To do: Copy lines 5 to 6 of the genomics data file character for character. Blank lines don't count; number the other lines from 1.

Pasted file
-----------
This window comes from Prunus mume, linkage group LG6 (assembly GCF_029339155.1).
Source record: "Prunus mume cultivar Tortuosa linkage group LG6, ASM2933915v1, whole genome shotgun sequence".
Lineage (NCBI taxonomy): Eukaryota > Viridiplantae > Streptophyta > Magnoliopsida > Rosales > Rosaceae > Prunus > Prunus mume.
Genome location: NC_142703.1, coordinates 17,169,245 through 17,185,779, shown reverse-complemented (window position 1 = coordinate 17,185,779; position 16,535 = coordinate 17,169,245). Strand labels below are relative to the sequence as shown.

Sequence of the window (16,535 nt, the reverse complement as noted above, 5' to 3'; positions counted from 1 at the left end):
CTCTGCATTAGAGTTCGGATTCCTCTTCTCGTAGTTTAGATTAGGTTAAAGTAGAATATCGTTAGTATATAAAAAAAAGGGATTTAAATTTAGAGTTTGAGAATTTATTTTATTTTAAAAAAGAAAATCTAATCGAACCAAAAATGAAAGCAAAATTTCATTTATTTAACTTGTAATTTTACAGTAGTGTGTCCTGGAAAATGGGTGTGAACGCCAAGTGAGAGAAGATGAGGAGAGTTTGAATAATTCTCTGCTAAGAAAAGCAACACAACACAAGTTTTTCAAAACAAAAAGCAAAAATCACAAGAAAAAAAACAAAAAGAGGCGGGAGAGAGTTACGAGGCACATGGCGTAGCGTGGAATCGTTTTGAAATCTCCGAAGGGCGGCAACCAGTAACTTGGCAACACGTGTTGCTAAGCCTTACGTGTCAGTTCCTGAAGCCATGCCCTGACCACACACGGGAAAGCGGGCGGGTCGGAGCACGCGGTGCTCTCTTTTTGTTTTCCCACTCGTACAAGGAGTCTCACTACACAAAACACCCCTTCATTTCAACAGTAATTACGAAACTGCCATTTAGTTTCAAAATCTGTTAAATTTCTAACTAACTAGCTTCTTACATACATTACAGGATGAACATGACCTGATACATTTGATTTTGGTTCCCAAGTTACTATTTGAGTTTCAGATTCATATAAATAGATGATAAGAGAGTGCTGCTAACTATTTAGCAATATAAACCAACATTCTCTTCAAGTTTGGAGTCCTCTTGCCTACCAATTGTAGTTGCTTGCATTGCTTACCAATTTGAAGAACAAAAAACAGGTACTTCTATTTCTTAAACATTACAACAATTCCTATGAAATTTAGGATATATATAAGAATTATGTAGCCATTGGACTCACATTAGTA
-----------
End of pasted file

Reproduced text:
Sequence of the window (16,535 nt, the reverse complement as noted above, 5' to 3'; positions counted from 1 at the left end):
CTCTGCATTAGAGTTCGGATTCCTCTTCTCGTAGTTTAGATTAGGTTAAAGTAGAATATCGTTAGTATATAAAAAAAAGGGATTTAAATTTAGAGTTTGAGAATTTATTTTATTTTAAAAAAGAAAATCTAATCGAACCAAAAATGAAAGCAAAATTTCATTTATTTAACTTGTAATTTTACAGTAGTGTGTCCTGGAAAATGGGTGTGAACGCCAAGTGAGAGAAGATGAGGAGAGTTTGAATAATTCTCTGCTAAGAAAAGCAACACAACACAAGTTTTTCAAAACAAAAAGCAAAAATCACAAGAAAAAAAACAAAAAGAGGCGGGAGAGAGTTACGAGGCACATGGCGTAGCGTGGAATCGTTTTGAAATCTCCGAAGGGCGGCAACCAGTAACTTGGCAACACGTGTTGCTAAGCCTTACGTGTCAGTTCCTGAAGCCATGCCCTGACCACACACGGGAAAGCGGGCGGGTCGGAGCACGCGGTGCTCTCTTTTTGTTTTCCCACTCGTACAAGGAGTCTCACTACACAAAACACCCCTTCATTTCAACAGTAATTACGAAACTGCCATTTAGTTTCAAAATCTGTTAAATTTCTAACTAACTAGCTTCTTACATACATTACAGGATGAACATGACCTGATACATTTGATTTTGGTTCCCAAGTTACTATTTGAGTTTCAGATTCATATAAATAGATGATAAGAGAGTGCTGCTAACTATTTAGCAATATAAACCAACATTCTCTTCAAGTTTGGAGTCCTCTTGCCTACCAATTGTAGTTGCTTGCATTGCTTACCAATTTGAAGAACAAAAAACAGGTACTTCTATTTCTTAAACATTACAACAATTCCTATGAAATTTAGGATATATATAAGAATTATGTAGCCATTGGACTCACATTAGTA